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Features - Special Focus // Irrigation

Learn how WaterQual, a new online tool, helps interpret your irrigation water quality testing.

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Figure 2. Surface water sources such as this irrigation pond may require treatment for biological water issues such as algae or plant pathogens.
Photos provided by the authors

Many challenges can result from poor quality of your irrigation water. When using well or municipal supply water, issues mainly arise from high levels of dissolved ions such as sodium, chloride, or bicarbonates. Chemical water problems may require a treatment technology such as reverse osmosis (Figure 1). If you are irrigating from a catchment pond (Figure 2), biological issues such as algae and plant pathogens may require a sanitizing technology such as chlorination. Filtration (Figure 3) is needed with both well and surface water sources to remove particles such as sediment that clog fine irrigation emitters.

Sending in a water sample to a horticulture laboratory for testing is the first step to diagnose a water issue. See the sidebar on how to sample your irrigation water. Tables 1 and 2 provide guidelines on what parameters should be tested.

However, measuring is not management – you need to interpret and act on water test results. For this reason, we designed a free online tool for growers called WaterQual (Figure 4) available at cleanwater3.org/growertools.asp.

Figure 1. Technologies such as this reverse osmosis system may be required to treat chemical water quality issues such as high electrical conductivity.

Enter the results from your water test report into WaterQual to highlight likely problems for use in irrigation in greenhouses and nurseries.

The extension tool is in English and Spanish, and can be used on a desktop or mobile device. WaterQual is a collaboration of the University of Connecticut and University of Florida, with funding by federal and industry partners.

WaterQual interpretation

An example water report from a California nursery is shown in Figure 4. WaterQual highlights several key points for this grower:

Table 1. Chemical water quality measurements *Not interpreted in WaterQual

Moderate pH and high alkalinity: pH and alkalinity levels this high mean pH adjustment (addition of acid) will be required in the spray tank for some pesticides. Injection of acid is recommended to reduce alkalinity and avoid an increase in substrate-pH over time.

Figure 3. There are many filtration options, such as these automatic back-flushing disc filters, to remove particles (“suspended solids”) from irrigation water.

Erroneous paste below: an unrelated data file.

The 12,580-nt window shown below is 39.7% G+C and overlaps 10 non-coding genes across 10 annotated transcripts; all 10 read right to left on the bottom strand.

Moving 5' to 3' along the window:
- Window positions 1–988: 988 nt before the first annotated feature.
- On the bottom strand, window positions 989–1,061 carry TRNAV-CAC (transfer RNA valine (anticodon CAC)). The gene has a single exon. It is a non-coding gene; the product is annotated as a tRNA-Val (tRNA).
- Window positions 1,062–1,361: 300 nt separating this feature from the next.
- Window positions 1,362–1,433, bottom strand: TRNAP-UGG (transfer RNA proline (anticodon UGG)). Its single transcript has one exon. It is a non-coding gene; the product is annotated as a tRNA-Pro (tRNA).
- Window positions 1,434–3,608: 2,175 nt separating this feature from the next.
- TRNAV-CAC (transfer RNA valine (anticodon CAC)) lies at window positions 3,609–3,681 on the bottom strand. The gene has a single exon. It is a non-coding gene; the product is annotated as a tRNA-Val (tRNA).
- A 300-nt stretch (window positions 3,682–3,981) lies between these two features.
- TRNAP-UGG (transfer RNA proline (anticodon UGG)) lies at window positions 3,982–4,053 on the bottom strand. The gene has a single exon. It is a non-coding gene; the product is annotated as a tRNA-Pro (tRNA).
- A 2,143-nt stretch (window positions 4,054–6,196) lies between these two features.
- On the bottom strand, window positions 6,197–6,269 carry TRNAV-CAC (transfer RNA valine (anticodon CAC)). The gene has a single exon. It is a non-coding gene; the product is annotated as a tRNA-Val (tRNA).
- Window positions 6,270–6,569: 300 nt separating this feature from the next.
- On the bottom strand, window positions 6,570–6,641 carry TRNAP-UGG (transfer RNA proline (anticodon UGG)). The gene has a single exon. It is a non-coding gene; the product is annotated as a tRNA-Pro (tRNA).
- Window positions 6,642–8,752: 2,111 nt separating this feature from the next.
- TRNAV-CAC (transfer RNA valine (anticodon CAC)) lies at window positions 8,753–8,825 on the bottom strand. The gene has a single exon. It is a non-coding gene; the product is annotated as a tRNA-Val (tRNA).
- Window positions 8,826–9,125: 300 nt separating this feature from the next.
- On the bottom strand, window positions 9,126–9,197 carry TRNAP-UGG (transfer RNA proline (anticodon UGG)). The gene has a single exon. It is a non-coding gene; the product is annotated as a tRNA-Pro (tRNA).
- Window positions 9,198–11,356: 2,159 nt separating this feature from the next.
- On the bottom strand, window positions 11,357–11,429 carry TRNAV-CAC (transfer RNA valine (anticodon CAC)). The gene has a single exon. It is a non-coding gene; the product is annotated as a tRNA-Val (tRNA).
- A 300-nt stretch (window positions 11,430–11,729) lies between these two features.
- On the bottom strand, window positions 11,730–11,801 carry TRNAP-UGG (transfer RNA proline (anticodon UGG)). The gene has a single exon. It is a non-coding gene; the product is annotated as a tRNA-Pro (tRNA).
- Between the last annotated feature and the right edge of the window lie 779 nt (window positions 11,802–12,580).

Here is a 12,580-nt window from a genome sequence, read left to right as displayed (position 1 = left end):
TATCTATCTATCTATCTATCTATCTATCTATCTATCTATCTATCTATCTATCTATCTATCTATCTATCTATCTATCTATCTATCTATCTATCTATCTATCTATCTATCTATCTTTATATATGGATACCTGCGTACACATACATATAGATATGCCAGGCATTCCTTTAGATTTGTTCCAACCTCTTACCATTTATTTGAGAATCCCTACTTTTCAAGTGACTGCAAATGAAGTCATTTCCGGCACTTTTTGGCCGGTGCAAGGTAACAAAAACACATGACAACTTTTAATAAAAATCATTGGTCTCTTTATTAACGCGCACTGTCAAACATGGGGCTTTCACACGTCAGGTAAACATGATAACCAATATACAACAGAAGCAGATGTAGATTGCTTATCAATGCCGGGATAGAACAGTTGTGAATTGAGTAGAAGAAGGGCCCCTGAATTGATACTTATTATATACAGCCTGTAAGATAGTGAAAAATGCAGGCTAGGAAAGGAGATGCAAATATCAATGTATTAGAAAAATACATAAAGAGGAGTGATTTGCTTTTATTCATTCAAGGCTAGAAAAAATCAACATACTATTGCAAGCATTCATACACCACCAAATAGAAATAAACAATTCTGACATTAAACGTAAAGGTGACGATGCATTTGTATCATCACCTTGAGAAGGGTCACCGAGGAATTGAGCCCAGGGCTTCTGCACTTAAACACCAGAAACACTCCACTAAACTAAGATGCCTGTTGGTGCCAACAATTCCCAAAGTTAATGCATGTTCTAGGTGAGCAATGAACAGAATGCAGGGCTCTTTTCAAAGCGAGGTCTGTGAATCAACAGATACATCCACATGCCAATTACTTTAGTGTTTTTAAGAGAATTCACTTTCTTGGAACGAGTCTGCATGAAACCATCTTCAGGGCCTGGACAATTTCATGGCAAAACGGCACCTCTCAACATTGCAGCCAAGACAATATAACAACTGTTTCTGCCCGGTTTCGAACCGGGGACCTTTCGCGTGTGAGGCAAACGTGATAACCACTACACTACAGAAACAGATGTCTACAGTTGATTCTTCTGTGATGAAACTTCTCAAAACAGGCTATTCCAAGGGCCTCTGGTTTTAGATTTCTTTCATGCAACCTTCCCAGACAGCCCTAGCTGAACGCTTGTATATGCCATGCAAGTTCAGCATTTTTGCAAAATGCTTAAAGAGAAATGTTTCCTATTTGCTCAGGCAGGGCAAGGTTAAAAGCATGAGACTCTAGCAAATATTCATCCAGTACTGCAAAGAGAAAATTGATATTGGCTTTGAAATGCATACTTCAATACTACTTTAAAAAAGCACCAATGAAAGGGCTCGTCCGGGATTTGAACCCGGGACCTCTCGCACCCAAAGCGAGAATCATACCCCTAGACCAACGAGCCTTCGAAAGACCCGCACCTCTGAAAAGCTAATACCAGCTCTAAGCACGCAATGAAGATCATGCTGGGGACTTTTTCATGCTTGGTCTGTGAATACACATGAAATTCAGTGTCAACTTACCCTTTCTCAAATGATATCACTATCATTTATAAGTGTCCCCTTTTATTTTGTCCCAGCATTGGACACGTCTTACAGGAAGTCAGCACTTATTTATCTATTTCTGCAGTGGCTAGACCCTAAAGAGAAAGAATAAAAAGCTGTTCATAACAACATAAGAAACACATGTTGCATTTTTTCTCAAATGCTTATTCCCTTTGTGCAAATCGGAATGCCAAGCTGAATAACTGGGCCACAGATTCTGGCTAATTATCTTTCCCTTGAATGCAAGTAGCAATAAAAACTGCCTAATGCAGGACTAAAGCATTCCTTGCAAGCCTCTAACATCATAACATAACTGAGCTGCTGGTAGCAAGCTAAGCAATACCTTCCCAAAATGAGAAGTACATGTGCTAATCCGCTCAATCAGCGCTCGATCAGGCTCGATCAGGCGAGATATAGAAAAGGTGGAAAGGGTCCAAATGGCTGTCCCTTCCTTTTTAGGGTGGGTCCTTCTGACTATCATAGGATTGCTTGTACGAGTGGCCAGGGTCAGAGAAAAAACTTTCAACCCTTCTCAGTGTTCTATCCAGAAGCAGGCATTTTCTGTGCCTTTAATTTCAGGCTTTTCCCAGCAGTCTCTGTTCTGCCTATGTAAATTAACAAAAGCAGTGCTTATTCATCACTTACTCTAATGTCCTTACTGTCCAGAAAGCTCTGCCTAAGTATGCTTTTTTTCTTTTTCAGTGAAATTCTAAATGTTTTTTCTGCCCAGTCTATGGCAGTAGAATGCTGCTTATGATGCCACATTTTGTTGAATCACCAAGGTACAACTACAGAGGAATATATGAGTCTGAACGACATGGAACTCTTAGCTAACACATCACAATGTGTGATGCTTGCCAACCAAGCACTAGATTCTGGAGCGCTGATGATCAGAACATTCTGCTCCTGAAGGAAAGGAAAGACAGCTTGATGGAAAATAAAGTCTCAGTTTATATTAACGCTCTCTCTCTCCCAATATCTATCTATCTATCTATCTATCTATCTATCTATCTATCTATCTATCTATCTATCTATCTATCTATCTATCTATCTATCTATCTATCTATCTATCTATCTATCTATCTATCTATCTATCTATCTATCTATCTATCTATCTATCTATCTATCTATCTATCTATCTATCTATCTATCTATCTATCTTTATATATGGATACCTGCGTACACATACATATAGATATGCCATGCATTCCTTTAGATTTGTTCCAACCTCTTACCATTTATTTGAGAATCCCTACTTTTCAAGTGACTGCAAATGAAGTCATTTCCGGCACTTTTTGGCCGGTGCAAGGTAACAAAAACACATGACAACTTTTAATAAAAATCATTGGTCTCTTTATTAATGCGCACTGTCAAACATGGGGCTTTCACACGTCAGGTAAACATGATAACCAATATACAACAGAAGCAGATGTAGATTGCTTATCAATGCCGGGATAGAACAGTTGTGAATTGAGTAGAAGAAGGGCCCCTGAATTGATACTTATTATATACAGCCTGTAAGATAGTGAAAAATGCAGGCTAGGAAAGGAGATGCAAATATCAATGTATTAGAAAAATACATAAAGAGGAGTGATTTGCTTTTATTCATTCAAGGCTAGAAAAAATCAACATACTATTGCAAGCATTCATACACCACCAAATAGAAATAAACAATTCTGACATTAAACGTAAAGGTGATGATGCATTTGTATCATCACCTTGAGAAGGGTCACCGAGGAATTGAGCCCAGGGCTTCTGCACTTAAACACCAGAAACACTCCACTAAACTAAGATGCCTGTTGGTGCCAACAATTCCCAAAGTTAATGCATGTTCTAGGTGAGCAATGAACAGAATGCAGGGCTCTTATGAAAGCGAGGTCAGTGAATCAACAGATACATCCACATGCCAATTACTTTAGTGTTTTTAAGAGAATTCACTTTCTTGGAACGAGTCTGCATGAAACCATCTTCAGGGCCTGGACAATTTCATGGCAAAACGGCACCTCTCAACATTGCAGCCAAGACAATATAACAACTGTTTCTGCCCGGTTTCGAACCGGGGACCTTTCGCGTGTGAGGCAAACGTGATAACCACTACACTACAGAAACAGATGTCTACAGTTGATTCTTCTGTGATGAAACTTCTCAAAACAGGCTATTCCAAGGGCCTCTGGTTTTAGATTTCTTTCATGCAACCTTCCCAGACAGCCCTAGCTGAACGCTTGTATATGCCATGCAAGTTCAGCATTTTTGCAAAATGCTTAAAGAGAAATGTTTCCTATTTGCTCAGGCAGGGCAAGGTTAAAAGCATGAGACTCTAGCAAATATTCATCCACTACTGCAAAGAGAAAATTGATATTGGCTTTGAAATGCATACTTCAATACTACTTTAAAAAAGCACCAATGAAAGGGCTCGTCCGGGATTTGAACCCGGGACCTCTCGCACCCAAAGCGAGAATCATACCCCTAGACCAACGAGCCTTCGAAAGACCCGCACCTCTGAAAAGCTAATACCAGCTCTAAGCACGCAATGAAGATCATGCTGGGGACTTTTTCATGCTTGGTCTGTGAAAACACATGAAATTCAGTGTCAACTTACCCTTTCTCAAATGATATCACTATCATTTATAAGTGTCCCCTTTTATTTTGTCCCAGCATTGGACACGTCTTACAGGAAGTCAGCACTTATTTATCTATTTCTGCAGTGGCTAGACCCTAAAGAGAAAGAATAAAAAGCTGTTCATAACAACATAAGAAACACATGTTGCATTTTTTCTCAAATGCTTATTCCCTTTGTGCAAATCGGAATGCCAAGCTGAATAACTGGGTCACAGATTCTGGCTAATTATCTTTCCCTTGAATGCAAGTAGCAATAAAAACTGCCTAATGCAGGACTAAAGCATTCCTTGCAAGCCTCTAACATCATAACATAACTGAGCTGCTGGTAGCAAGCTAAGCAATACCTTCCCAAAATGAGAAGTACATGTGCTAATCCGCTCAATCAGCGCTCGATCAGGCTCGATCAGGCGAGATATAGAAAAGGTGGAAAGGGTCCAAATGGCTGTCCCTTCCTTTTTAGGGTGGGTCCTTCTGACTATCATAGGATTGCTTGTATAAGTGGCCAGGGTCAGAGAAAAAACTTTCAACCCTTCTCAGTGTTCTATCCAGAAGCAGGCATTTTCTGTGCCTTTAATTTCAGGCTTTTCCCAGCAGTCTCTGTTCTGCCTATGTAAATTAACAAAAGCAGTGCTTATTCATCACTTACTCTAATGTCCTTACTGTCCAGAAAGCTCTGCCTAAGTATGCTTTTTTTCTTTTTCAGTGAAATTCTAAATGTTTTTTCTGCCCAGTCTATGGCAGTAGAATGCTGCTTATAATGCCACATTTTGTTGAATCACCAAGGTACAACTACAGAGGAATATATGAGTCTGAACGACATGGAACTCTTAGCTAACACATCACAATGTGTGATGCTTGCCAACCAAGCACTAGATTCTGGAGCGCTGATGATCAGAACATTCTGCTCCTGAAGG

High chloride, and moderate EC and sodium: The high chloride level increases electrical conductivity (dissolved salt level) of the irrigation water and the risk of salt burn of foliage and roots. It may be necessary to have periodic leaching of the root substrate or replacement of a recirculating nutrient solution to avoid salt build up and restore nutrient balance. Treatments such as reverse osmosis or blending with rainwater may be necessary.

Table 2. Biological water quality measurements *Not interpreted in WaterQual

High calcium: Ca is a fertilizer nutrient. Increased Ca can limit plant uptake of other required nutrients such as potassium and magnesium, but fertilizer levels are often as high as 200 ppm. As Ca level increases in the water source, decrease the applied fertilizer Ca.

High total suspended solids: Filtration is necessary, with increasing need for multi-stage filtration to avoid clogging of drip or micro-irrigation equipment as TSS increases. It is also important to know what types of particles are present (biological, chemical, or mineral) in order to select the best filtration option.

Figure 4. Example data in the online WaterQual tool available at cleanwater3.org/growertools.asp.

High levels of aerobic bacteria: The risk of clogging of irrigation equipment is high because the bacteria count is above 10,000 CFU/mL.

We suggest you get your water tested at a laboratory, and try out the WaterQual tool. If you would like more training on water quality and treatment, take our new four-week online course “Water Quality and Treatment” which begins on Nov. 5 2018. See hort.ifas.ufl.edu/training/ for more information on this and other courses. Additional resources are available at cleanwater3.org.

Acknowledgements
This work is supported by Critical Agricultural Research and Extension grant #11947449, the Clean WateR3 Specialty Crops Research Initiative grant #2014-51181-22372, and the Floriculture Nursery Research Initiative grant #58-3607-8-725 from the USDA NIFA, and industry partners in the Floriculture Research Alliance.

About the Authors
Dr. Paul Fisher is a professor and extension specialist at the University of Florida, pfisher@ufl.edu; Dr. Rosa Raudales is an assistant professor and extension specialist at the University of Connecticut, rosa.raudales@uconn.edu; Dr. Bruce MacKay is the managing director of ThomasBaine Ltd., a company specializing in eLearning and decision-support software for the horticulture industry, bruce@thomasbaine.com